the most important doctrine for us to get our head around right now is…

‘…the doctrine of the church!’

Again, that’s according to Andrew Katay.

Apparently something like 60-70% of Sydney-siders claim to believe most orthodox Christian doctrines. And a surprisingly large number have attended church occasionally.

Yet this hardly translates to active Christian commitment to the local church — and all that follows from that.

Them’s the facts.

Plenty of people have theories about this — or aspects of it (I’ve been working my way through some helpful stuff Mark Sayers’ ‘über’ team has produced on ‘why young adults are leaving the church’ — the links are down on the right hand side the page).

But Andrew suggested to our NTE mission team that a significant contributing factor is our own evangelical insistence that ‘You don’t need to go to church to be a Christian’.

It’s an understandable insistence, of course. If there’s one thing every good evangelical knows it’s that we’re not Roman Catholic. And Roman Catholics are big on the church — No Church No Salvation kind of big.

So we flip out to the other extreme.

But Andrew reckons that one reason our churches are dwindling is because we keep telling people (as we explain the good news of Jesus) that they don’t need to belong to church to be saved. So it’s no surprise that more people not drawn into Christian community!

That’s why Andrew feels that the doctrine of the church is the most important doctrine to grapple with. We’ve got to address this issue — without tripping over into a kind of Protestant nominalism (ie. ‘Just attending church will do it for you’).

What’s your feeling?

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4 comments

  1. Hi Chris. I looked at the link and couldn’t find the relevant post.

    I think it goes deeper then what he has said. Research shows that there is a high percentage of burn out of Christians within 4 – 7 years of being highly involved with the church and therefore slow down on their involvement.

    Others have been deeply hurt through pastoral complacency or incompetence. Depending on the denomination / fellowship there can be little help in helping the congregation find their purpose and use their gifts and therefore this leads to dejection and unfulfilled needs of what it means to be part of the body.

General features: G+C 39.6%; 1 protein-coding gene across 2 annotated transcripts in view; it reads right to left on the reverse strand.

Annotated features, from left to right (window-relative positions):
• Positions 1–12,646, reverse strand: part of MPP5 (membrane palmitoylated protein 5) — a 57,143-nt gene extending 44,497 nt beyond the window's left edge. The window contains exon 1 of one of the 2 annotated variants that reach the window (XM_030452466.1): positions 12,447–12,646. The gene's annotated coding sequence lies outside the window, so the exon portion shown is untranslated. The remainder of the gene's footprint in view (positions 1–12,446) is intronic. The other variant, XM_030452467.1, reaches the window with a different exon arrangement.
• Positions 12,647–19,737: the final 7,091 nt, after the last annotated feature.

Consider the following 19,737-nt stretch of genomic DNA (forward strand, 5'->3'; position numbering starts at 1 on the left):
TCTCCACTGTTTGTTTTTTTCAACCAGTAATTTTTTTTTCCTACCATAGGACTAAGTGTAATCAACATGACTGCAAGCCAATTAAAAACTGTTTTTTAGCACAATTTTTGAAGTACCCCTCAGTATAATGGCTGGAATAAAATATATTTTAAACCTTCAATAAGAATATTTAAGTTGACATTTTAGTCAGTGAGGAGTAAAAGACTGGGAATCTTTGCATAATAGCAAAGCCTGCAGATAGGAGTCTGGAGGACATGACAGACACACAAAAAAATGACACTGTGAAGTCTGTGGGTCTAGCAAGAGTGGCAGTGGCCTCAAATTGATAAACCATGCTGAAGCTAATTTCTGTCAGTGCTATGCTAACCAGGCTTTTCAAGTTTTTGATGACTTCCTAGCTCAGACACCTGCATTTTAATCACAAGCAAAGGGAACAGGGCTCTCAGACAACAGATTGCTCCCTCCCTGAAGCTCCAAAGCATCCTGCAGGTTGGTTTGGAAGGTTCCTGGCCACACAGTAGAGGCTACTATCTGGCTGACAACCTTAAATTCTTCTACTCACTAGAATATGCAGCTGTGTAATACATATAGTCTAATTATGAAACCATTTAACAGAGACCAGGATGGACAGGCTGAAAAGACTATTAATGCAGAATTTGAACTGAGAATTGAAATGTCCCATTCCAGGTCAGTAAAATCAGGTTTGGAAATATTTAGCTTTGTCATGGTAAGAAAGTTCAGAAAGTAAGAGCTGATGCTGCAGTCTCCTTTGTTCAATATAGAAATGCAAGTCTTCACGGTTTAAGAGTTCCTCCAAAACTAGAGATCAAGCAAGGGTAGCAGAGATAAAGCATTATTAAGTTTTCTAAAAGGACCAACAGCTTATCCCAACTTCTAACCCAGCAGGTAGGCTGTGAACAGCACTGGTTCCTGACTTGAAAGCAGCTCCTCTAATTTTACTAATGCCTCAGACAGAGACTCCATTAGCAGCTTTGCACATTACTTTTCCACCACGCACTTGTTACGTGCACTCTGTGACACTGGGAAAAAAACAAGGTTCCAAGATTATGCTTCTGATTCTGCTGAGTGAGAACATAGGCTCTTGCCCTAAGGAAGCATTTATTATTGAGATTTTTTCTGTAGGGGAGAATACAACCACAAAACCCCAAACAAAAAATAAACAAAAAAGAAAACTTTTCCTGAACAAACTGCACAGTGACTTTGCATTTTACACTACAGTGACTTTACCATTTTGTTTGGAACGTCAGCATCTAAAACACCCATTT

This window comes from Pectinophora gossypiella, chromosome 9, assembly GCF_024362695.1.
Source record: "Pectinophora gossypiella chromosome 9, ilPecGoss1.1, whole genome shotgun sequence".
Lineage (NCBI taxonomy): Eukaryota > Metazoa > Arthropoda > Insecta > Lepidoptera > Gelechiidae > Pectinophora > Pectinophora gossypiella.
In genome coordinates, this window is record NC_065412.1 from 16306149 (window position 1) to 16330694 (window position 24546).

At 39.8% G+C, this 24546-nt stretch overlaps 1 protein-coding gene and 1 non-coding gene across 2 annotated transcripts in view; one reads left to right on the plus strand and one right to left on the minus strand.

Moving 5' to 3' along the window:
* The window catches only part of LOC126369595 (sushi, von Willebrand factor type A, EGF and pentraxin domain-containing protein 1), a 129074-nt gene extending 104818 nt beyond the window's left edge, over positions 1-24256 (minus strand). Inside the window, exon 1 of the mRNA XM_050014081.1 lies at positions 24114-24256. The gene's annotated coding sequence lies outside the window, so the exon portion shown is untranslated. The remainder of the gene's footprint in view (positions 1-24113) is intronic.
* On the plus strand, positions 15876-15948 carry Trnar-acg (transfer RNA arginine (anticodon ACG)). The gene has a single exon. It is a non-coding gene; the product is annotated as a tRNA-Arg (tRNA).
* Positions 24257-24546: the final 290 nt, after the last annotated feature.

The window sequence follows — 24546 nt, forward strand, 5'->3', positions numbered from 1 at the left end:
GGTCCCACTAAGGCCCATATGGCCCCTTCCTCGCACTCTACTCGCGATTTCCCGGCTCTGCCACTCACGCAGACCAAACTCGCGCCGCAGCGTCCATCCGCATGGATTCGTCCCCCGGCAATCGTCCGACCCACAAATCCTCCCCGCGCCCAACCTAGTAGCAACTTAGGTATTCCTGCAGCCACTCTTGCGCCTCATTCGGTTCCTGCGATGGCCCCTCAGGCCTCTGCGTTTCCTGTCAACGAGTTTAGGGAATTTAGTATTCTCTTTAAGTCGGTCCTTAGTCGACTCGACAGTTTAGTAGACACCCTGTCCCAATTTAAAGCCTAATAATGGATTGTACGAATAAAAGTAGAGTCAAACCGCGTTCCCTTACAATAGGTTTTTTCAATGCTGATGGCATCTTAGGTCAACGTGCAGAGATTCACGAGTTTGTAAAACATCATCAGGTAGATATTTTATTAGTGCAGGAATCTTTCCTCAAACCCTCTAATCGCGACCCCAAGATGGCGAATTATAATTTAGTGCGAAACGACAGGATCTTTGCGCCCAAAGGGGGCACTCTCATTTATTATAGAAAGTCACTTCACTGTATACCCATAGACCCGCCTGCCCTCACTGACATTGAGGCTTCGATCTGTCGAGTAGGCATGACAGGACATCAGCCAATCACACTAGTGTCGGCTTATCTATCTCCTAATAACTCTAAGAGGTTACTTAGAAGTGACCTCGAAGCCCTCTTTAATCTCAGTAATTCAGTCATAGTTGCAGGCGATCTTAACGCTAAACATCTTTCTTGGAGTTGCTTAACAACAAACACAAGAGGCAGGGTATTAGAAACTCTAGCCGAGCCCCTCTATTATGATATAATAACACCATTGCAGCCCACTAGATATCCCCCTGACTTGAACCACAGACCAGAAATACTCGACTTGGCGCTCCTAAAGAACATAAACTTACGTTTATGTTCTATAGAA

2. While I agree that there is some dodgy ecclesiology out there I am hesitant to support Katay’s theory. Do we really think that Sydney evangelicals are so cavalier about their own churches? This theory assumes that we have no problems communicating the message of Jesus so people come to faith and either 1) we leave them to their own devices, or 2) new Christians automatically assume a Lone Ranger approach to faith. In my experience those who have the strongest faith in Christ are the most committed to their faith communities. Why do we assume that our evangelists are ashamed of church? In my mind there are other factors at work.

  3. The.. “you don’t have to go to church to be saved” presentation of the gospel is a distorted one because it is presenting God as someone or something to be used for my benefit… i.e.entry into heaven, rather than knowing the grace of God and repenting to love him with all of ones heart, mind and stregnth.

    This view presents God as someone like :

    I can and I will make sushi without any other or anything helping me. I’ll do it without the materials.. so when you make your sushi, it’s either not edible or non-existent.

    Rather the sushi maker can still use the necessary materials and be seen as making it on his own.

    I think we need to think through from who’s point of view am I describing Salvation.
    If we view salvation from a human point of view – we are opened to saying: I am saved through.. faith alone, Scripture alone, church or mixing any of the above or others..

    But, if we view salvation from God’s point of view – we say God alone saves me through whatever way he wishes. He can use the church, wisdom of others, personality of others, my intellect or even my sin.. but the thing or person who saves me is God alone.

    I also think that we have reduced the meaning of ‘salvation’ merely as a result of God’s mercy so as to escape hell rather than as a grace thing where he saves us from punishement and also pours out his goodness in abundance..

    I just rambled then…

  4. Wow, OK. Great to hear from you all, Craig, Luke and Jenny.

    I’m sure you’re right Craig that many people’s experience of church community has involved hurt. We can’t paint a hopelessly rosy and unrealistic picture of church — that’s not the answer; and I certainly don’t think that’s what Andrew’s suggesting.

    Luke — I’d love to hear some more about the other factors you feel may be at work here.

    And thanks for your ramble, Jenny. I’m not quite sure what to make of your sushi analogy. But I really think there’s something to what you’re saying about not using God.

    For my own part, I find this article about ‘The Pornification of Christian Resources’ really illuminating. I like this in particular: “When we only consume Christian resources, it may challenge us, it may add to our knowledge, but nothing challenges us towards actual lifestyle change like Christian community”. I feel that’s a perspective on church that we can’t say enough about!

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